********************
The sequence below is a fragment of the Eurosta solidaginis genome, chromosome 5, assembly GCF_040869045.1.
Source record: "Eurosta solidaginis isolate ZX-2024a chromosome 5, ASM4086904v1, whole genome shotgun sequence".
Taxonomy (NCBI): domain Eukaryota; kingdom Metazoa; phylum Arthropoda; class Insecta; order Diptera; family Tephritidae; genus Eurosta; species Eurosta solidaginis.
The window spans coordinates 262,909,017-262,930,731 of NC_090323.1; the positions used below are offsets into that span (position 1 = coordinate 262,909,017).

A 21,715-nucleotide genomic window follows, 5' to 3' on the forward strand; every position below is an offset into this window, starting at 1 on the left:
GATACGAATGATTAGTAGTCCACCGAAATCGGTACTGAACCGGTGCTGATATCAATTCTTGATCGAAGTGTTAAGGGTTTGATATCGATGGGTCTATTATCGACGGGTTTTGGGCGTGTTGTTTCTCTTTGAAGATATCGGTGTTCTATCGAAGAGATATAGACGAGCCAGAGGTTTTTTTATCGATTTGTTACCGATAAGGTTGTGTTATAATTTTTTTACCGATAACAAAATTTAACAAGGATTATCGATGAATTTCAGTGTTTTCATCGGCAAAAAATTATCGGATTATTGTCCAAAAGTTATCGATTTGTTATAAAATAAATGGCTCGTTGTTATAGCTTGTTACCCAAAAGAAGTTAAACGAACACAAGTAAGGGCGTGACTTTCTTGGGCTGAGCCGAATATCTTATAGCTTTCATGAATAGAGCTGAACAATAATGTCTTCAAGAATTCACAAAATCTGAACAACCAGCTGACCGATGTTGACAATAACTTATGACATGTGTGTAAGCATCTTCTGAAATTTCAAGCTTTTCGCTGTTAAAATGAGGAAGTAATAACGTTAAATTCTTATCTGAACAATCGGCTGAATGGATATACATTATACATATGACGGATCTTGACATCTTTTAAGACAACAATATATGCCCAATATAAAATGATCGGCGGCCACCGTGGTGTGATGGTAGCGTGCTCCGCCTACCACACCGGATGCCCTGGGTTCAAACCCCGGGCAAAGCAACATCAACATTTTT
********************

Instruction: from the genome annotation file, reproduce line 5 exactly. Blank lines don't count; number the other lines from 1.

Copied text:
A 21,715-nucleotide genomic window follows, 5' to 3' on the forward strand; every position below is an offset into this window, starting at 1 on the left: